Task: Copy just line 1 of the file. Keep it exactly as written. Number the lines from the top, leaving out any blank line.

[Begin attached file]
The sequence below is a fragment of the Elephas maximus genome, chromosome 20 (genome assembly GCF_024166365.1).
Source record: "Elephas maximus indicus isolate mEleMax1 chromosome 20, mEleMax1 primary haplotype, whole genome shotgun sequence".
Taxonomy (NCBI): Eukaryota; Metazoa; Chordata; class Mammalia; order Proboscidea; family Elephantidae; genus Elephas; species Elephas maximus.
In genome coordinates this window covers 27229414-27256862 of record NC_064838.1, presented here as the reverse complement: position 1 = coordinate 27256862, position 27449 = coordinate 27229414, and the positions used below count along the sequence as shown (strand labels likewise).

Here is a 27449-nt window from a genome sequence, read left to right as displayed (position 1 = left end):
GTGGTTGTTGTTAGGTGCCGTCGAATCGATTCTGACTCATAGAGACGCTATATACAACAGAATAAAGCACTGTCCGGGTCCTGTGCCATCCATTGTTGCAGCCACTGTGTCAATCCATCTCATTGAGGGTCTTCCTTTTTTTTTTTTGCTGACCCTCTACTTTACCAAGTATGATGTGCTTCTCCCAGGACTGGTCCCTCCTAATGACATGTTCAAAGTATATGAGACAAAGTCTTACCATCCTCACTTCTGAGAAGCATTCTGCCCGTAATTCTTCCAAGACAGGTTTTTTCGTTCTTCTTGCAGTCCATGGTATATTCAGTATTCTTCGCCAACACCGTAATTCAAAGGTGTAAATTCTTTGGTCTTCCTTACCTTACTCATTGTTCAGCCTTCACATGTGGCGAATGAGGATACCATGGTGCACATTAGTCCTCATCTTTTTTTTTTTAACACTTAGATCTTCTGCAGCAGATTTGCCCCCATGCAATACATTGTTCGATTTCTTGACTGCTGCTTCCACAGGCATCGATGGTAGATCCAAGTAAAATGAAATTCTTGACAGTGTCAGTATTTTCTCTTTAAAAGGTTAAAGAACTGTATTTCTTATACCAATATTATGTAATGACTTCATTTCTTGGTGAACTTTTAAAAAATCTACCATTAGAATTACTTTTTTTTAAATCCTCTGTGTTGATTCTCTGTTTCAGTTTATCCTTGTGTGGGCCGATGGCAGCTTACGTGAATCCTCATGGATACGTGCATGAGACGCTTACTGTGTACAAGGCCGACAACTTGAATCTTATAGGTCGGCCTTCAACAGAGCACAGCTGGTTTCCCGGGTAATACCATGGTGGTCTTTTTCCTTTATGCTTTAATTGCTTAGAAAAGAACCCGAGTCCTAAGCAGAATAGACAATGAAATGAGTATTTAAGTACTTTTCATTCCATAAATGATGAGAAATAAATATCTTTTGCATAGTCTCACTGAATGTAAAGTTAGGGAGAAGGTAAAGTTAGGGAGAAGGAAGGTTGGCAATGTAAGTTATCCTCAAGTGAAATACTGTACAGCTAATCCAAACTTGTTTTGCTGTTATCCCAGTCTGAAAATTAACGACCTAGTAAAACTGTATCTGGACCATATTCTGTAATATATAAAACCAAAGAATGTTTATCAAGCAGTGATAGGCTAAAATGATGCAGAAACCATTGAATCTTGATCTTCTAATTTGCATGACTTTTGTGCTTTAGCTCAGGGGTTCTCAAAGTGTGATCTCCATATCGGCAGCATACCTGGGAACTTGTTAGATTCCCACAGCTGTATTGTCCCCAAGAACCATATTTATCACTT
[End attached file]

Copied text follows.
The sequence below is a fragment of the Elephas maximus genome, chromosome 20 (genome assembly GCF_024166365.1).